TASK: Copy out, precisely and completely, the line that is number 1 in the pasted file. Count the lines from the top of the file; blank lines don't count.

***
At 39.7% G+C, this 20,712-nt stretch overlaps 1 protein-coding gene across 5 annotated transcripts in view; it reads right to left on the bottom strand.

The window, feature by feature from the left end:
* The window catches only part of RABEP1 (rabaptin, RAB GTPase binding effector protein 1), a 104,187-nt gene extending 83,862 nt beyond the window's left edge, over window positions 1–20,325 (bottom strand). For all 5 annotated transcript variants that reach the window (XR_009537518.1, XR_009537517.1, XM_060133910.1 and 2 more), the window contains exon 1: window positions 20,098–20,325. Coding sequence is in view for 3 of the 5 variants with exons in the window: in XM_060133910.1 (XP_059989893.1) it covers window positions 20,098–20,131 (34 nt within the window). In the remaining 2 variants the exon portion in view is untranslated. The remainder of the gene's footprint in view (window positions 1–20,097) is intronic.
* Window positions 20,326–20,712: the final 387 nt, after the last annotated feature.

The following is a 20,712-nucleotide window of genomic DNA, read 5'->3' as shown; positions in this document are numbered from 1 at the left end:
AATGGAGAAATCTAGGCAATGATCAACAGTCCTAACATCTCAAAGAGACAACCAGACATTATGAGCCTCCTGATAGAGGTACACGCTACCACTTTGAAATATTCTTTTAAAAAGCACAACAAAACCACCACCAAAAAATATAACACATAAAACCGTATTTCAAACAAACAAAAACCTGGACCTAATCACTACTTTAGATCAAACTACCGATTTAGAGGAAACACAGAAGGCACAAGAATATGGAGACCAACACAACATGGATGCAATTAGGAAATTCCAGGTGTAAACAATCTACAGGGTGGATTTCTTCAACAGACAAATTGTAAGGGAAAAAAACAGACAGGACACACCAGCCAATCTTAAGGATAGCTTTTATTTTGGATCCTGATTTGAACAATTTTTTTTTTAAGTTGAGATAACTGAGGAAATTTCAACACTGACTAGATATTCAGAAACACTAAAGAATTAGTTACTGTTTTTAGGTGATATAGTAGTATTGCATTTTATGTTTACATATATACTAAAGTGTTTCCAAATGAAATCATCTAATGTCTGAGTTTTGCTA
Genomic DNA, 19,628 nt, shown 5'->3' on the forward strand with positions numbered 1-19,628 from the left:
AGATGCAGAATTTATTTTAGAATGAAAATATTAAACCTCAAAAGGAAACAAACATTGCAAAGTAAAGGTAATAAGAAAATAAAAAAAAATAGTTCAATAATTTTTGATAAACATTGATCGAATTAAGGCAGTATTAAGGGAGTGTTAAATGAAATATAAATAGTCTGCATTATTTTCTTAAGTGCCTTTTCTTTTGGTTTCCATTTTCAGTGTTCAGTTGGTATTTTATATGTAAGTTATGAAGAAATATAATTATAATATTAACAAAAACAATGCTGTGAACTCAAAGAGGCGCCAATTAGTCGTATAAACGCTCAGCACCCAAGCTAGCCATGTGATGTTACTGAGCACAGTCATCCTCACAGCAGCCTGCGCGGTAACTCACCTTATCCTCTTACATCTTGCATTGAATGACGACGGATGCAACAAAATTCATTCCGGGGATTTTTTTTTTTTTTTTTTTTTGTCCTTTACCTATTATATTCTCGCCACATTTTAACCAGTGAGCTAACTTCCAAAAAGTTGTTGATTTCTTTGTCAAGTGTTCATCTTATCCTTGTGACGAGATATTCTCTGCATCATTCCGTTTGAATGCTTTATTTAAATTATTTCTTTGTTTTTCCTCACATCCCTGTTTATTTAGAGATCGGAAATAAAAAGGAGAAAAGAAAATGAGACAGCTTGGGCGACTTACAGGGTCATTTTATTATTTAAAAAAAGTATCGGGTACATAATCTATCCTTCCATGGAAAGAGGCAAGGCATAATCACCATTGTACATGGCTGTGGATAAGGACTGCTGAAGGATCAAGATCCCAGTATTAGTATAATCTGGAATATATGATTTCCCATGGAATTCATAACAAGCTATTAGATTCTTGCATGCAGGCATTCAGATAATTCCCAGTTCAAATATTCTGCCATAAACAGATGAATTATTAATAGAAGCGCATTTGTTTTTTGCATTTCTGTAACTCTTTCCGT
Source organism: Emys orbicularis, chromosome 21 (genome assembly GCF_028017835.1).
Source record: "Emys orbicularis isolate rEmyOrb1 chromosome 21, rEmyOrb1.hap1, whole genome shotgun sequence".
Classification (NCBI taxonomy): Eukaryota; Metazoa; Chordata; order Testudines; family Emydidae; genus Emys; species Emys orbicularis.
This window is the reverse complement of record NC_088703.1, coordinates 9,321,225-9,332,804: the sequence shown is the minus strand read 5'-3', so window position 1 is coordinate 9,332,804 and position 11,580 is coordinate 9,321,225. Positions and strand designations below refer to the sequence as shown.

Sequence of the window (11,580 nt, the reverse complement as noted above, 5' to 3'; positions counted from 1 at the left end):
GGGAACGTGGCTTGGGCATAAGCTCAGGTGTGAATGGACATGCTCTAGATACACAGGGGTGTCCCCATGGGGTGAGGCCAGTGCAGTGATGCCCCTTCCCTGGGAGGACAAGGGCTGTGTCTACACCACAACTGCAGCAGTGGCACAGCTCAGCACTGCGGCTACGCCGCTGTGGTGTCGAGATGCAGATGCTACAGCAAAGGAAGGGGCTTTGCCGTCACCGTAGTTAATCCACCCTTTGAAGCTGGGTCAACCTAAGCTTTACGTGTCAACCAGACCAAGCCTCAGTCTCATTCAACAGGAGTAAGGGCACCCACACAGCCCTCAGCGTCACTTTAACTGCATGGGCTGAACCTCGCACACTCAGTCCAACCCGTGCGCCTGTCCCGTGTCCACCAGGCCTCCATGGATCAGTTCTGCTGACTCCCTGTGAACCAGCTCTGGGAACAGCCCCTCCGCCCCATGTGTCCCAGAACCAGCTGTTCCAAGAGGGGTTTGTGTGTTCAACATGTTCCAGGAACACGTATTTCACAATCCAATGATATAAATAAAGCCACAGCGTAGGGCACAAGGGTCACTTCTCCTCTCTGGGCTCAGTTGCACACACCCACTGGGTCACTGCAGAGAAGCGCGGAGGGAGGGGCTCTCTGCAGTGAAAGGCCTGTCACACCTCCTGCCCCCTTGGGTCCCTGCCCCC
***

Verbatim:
At 39.7% G+C, this 20,712-nt stretch overlaps 1 protein-coding gene across 5 annotated transcripts in view; it reads right to left on the bottom strand.